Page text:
Eigen value proof

  • Thread starter pyroknife
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  • #1
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Let A be an invertible matrix. Show that if λ is
an eigenvalue of A, then 1/λ is an eigenvalue of
A^−1.


det((A-λI))
det((A-λI)^-1)
=det(A^-1 - λ^-1 * I)
=det(A-1-1/λ*I)

Is this enough to show that?



Another question I have is:
Let A be an n × n matrix. Show that A is not
invertible if and only if λ = 0 is an eigenvalue
of A.

Not sure how to approach this prob.
det(A-λI)=0
det(A-0I)=0
det(A)=0

But idk how to show what the problem is asking.
 

Answers and Replies

  • #2
34,006
5,660
Let A be an invertible matrix. Show that if λ is
an eigenvalue of A, then 1/λ is an eigenvalue of
A^−1.


det((A-λI))
det((A-λI)^-1)
=det(A^-1 - λ^-1 * I)
(Above) No... Is this some kind of new distributive property for exponents? Kind of like (a+ b)2 = a2 + b2?
=det(A-1-1/λ*I)

Is this enough to show that?
No. Start with what it means for λ to be an eigenvalue of A.
And what it means for λ-1 to be an eigenvalue of A-1.

IOW, start with some definitions.
 
Last edited:
  • #3
34,006
5,660
Another question I have is:
Let A be an n × n matrix. Show that A is not
invertible if and only if λ = 0 is an eigenvalue
of A.

Not sure how to approach this prob.
det(A-λI)=0
det(A-0I)=0
det(A)=0

But idk how to show what the problem is asking.
This is an "if and only if" proof, so you have to prove two propositions:
1. If λ = 0 is an eigenvalue of A, then A is not invertible.
2. If A is not invertible, then λ = 0 is an eigenvalue of A.

For the first one, start with what it means for a number to be an eigenvalue of a matrix.
For the second one, what can you say about a matrix that does not have an inverse?
 
  • #4
613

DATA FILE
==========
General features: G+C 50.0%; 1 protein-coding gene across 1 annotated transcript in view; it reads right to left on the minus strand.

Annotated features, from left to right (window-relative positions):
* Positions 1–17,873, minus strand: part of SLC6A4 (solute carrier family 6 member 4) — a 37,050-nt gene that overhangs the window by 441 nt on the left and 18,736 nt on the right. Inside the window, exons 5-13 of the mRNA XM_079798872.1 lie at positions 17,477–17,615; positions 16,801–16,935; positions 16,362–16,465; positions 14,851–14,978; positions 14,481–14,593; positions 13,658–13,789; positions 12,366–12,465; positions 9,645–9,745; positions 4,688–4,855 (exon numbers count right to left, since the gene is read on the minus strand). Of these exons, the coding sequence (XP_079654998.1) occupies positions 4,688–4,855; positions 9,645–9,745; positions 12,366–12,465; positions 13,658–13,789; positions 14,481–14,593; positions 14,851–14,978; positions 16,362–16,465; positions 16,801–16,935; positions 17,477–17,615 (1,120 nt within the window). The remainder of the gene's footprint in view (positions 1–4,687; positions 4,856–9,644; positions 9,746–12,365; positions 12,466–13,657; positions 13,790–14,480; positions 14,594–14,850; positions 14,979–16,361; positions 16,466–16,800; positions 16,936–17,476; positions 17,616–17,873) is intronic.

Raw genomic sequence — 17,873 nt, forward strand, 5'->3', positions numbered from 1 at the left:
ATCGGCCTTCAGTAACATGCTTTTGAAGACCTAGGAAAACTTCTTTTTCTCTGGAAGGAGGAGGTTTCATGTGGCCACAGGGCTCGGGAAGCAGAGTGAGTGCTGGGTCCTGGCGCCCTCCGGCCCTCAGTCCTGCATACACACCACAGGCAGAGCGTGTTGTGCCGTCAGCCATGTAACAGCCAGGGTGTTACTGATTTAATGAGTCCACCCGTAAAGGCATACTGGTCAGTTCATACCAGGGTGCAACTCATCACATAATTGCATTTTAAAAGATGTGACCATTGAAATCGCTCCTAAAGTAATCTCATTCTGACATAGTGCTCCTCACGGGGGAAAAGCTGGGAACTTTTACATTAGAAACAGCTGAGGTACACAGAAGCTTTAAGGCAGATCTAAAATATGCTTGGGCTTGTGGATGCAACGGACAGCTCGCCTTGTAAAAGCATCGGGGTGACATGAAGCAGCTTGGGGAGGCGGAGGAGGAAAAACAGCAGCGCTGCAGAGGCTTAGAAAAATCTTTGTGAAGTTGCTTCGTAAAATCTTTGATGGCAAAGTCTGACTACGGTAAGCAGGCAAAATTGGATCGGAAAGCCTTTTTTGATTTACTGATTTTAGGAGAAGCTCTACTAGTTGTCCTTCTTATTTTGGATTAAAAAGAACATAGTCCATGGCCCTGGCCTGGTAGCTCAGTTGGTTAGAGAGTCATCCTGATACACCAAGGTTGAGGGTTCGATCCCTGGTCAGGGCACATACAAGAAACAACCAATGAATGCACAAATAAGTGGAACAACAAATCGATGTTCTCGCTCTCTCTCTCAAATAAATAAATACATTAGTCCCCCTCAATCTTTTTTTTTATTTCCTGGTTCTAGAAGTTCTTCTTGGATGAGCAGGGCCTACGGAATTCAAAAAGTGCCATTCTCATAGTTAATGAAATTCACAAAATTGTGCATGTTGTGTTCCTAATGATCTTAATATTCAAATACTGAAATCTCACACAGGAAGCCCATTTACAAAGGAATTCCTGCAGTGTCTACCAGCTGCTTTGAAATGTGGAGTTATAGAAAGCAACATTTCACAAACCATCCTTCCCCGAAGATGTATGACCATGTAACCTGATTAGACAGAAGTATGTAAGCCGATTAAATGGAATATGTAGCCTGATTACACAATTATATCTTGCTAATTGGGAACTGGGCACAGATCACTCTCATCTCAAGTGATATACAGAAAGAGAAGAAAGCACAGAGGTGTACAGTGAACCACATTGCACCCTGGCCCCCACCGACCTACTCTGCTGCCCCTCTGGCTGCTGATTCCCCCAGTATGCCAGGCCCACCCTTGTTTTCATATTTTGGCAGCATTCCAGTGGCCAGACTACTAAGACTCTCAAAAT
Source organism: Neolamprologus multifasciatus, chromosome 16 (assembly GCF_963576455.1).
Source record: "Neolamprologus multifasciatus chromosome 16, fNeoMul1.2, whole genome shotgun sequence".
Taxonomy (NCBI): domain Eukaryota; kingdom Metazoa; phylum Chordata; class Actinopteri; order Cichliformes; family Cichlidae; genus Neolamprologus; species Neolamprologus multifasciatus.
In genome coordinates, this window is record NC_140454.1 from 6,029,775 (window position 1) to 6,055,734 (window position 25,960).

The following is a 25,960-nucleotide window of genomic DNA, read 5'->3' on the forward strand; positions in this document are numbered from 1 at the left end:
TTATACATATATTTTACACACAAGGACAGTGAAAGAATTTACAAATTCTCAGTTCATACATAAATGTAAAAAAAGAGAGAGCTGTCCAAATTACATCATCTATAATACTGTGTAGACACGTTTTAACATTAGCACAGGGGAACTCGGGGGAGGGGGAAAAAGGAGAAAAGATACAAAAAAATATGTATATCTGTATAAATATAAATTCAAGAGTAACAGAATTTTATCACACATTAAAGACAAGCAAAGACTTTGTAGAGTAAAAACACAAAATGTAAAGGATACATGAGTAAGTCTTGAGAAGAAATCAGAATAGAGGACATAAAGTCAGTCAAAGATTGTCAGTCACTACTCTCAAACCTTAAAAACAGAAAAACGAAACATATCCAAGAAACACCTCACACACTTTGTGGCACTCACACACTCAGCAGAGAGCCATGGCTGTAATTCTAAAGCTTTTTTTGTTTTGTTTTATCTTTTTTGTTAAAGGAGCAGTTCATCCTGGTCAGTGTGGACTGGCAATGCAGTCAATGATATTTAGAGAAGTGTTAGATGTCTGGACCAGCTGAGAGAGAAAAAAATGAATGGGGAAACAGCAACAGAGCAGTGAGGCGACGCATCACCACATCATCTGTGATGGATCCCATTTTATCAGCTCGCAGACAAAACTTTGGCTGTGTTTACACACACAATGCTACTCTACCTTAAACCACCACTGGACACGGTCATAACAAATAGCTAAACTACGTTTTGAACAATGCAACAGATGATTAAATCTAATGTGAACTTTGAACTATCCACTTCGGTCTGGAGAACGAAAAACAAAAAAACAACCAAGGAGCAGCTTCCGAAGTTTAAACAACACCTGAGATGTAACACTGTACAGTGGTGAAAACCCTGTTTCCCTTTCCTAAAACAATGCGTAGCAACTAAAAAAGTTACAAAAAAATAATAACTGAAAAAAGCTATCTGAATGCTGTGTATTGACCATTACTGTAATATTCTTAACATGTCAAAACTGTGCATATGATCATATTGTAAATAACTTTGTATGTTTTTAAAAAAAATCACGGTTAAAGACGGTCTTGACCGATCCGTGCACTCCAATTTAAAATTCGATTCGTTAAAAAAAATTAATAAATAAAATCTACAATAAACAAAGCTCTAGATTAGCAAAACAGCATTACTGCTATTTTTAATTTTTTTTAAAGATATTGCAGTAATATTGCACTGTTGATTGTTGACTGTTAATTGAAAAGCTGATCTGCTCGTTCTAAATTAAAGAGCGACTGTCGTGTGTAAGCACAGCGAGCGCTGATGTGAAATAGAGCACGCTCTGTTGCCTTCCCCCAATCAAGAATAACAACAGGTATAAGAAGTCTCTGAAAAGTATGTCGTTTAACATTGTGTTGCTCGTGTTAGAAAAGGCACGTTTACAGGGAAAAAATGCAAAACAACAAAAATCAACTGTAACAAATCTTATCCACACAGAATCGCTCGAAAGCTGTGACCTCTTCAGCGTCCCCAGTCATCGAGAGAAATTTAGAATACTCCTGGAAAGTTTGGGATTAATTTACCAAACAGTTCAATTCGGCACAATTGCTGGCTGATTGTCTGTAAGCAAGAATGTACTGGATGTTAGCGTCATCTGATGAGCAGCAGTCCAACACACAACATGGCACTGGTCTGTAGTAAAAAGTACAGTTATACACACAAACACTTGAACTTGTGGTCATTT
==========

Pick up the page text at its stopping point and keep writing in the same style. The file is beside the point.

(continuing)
3
(Above) No... Is this some kind of new distributive property for exponents? Kind of like (a+ b)2 = a2 + b2?
No. Start with what it means for λ to be an eigenvalue of A.
And what it means for λ-1 to be an eigenvalue of A-1.

IOW, start with some definitions.
Let A be an invertible matrix. Show that if λ is
an eigenvalue of A, then 1/λ is an eigenvalue of
A^−1.
det((A-λI))
det((A-λI)^-1)
=det(A^-1 - λ^-1 * I)
=det(A-1-1/λ*I)

if λ is an eigenvalue of A then the following is true:
Av=λv where v=eigenvec
A^-1*Av=A^-1*(λv)=A^-1*Av=Iv
A^-1*Av=Iv=v
A^-1*λv=Iv=v
A^-1*v=(1/λ)*v
 
  • #5
34,006
5,660
Let A be an invertible matrix. Show that if λ is
an eigenvalue of A, then 1/λ is an eigenvalue of
A^−1.
You can get rid of this stuff - it's wrong.
[STRIKE]det((A-λI))
det((A-λI)^-1)
=det(A^-1 - λ^-1 * I)
=det(A-1-1/λ*I)[/STRIKE]

if λ is an eigenvalue of A then the following is true:
Av=λv where v=eigenvec
And v has to be nonzero.
A^-1*Av=A^-1*(λv)=A^-1*Av=Iv
A^-1*Av=Iv=v
It seems like you're going around in a circle here.
Just from the left side above, we have A-1Av = Iv = v
A^-1*λv=Iv=v
A^-1*v=(1/λ)*v
From where you started, you want to end up with this statement:

A-1u = (1/λ)u
 
  • #6
613
3
This is an "if and only if" proof, so you have to prove two propositions:
1. If λ = 0 is an eigenvalue of A, then A is not invertible.
2. If A is not invertible, then λ = 0 is an eigenvalue of A.

For the first one, start with what it means for a number to be an eigenvalue of a matrix.
For the second one, what can you say about a matrix that does not have an inverse?
1. If λ = 0 then det(A-λI)=0=det(A-0)=det(A) so A is not invertible
2. det(A)=0 if it doesn't have an inverse. so that means λ = 0
 

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